The Paris-born, London-based artist Marc Camille Chaimowicz has been exploring the ways in which we create and respond to personal and public environments for over five decades. His large-scale installations combine everything from found objects, painting, performance and sculpture to lighting and ceramics. They draw on a broad range of art historical references, popular culture and personal memory to create a layered, shifting sense of time. For his solo exhibition, ‘Nuit américaine’, at WIELS in Brussels (until 13 August) the artist has created a fragmented reconstruction of the living room where he has lived and worked for the past 40 years in South London, including hand-printed wallpaper, furniture that he has designed and table-top assemblages of sentimental items.
Where is your studio?
My studio is first and foremost in my head, but the material realisation of work happens either on a large table in my salon in London or when exhibiting, it happens in situ.
Does your studio practice follow a particular routine?
Only in that each new project determines its particular discipline.
How would you describe the atmosphere of your studio?
Given that it is through the making of work that I come to many self-realisations, I’d say generally, gratifying.
Is there anything you would change about the space?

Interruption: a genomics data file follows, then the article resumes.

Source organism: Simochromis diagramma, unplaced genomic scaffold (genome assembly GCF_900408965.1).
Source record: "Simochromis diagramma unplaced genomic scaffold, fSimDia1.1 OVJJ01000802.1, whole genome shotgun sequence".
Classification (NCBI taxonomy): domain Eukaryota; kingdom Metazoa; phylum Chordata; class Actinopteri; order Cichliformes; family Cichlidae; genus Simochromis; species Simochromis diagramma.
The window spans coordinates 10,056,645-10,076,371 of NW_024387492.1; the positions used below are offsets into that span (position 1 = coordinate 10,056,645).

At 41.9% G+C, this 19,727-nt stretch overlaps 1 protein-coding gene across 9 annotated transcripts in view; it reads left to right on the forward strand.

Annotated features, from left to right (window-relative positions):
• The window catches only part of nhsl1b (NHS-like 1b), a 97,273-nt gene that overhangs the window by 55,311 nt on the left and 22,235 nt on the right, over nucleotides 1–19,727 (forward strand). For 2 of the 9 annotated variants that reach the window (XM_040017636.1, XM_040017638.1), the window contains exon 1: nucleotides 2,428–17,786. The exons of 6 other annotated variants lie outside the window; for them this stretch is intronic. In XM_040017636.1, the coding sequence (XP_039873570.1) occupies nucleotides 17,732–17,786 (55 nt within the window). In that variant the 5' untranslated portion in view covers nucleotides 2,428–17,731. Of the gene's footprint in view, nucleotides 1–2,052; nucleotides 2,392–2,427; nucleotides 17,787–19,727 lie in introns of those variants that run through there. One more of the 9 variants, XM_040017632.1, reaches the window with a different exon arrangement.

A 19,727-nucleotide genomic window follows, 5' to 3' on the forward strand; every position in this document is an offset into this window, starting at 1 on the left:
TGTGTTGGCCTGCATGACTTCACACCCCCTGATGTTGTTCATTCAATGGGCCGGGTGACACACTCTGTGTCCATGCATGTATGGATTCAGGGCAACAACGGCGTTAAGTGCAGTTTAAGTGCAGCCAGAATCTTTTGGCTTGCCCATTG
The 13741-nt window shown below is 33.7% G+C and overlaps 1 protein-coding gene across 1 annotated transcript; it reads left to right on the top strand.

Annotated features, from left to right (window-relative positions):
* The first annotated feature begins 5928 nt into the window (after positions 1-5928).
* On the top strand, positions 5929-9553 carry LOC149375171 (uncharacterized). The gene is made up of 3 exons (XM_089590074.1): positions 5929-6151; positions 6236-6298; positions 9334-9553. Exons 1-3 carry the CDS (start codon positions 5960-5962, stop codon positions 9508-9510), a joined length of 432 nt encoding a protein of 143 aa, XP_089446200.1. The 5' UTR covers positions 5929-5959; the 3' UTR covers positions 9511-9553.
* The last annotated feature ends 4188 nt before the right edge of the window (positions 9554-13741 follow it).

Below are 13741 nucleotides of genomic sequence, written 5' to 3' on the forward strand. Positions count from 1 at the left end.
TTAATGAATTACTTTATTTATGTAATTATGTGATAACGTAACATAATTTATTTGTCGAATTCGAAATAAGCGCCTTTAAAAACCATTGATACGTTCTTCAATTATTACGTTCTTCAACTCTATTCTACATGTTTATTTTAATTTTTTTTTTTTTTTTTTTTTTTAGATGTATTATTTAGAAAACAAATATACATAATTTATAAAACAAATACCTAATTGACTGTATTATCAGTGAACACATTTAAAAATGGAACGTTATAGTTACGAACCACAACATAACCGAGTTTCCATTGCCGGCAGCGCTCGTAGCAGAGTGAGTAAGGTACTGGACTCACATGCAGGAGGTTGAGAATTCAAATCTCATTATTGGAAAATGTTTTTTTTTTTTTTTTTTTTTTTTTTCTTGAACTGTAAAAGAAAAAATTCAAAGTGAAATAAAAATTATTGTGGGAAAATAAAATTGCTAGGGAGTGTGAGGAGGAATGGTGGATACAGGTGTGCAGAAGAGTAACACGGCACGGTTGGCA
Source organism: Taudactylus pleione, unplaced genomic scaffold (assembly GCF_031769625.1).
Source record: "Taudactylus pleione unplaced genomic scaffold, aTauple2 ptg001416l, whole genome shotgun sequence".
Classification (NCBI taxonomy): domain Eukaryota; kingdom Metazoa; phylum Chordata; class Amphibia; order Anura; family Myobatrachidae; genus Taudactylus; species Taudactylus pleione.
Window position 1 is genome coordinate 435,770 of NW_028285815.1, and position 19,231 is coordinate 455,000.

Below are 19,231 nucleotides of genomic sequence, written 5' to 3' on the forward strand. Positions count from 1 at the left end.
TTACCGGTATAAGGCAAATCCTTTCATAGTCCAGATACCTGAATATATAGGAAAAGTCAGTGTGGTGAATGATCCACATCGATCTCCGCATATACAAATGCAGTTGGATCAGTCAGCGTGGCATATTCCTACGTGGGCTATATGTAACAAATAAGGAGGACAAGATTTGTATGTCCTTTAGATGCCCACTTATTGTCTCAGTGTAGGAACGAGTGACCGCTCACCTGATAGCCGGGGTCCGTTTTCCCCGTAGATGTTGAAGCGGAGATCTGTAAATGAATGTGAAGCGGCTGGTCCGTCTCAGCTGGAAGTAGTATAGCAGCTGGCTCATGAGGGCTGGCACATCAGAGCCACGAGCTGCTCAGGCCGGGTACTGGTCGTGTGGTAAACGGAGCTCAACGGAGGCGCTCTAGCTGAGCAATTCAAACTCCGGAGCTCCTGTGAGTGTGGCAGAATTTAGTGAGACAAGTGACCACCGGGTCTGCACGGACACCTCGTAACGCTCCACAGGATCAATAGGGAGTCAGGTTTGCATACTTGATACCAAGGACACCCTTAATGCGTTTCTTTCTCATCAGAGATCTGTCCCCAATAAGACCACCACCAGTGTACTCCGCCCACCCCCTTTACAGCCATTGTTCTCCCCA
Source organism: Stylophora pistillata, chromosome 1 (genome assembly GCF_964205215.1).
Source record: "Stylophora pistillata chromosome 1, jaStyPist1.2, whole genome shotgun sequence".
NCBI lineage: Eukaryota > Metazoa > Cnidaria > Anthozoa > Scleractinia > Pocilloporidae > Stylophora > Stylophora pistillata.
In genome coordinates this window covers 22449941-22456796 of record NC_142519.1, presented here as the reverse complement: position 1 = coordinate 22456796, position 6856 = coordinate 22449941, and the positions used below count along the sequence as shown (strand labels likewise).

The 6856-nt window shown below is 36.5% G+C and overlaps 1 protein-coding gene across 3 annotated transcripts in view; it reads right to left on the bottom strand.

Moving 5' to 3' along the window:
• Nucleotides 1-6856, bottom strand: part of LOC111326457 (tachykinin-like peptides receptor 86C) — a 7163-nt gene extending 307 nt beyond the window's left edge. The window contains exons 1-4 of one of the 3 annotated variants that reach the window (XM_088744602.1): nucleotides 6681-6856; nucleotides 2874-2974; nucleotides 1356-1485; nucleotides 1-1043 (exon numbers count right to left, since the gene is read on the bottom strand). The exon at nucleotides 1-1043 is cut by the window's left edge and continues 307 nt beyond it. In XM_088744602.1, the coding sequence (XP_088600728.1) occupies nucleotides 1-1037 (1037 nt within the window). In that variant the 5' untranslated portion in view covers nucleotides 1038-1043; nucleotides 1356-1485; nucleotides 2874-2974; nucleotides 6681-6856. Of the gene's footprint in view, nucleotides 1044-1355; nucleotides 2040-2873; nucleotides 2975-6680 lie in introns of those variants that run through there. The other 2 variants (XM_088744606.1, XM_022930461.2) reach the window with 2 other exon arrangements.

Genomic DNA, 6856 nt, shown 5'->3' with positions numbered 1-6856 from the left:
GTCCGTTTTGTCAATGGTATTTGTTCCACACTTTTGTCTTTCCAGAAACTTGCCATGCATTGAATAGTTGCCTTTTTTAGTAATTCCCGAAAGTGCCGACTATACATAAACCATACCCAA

In an ideal world, I would have the studio close to a 24 hour restaurant or bar.
What’s the strangest object in your studio?
There is an acute triangle at one end of my salon, which is currently occupied by an enigmatic and what I presume to be an Aboriginal figure, carved from a piece of dark wood. She is naked, but decorated with earrings and has a wonderful big smile. She is perhaps awaiting to be reclaimed by her owner who left suddenly and without notice, but in the meantime, she makes for wonderful company.
Who is the most interesting visitor you’ve had to your studio?
Other than my assistant, visitors are generally discouraged, but I did once see, at the height of last summer’s heatwave, a sweet little mouse who had somehow scaled the three external walls.
Is anything or anyone banned from your studio?
For health reasons, and somewhat regrettably, smoking is no longer possible…
‘Marc Camille Chaimowicz: Nuit américaine’ is at WIELS in Brussels until 13 August.
The loss of the National Glass Centre would be a shattering blow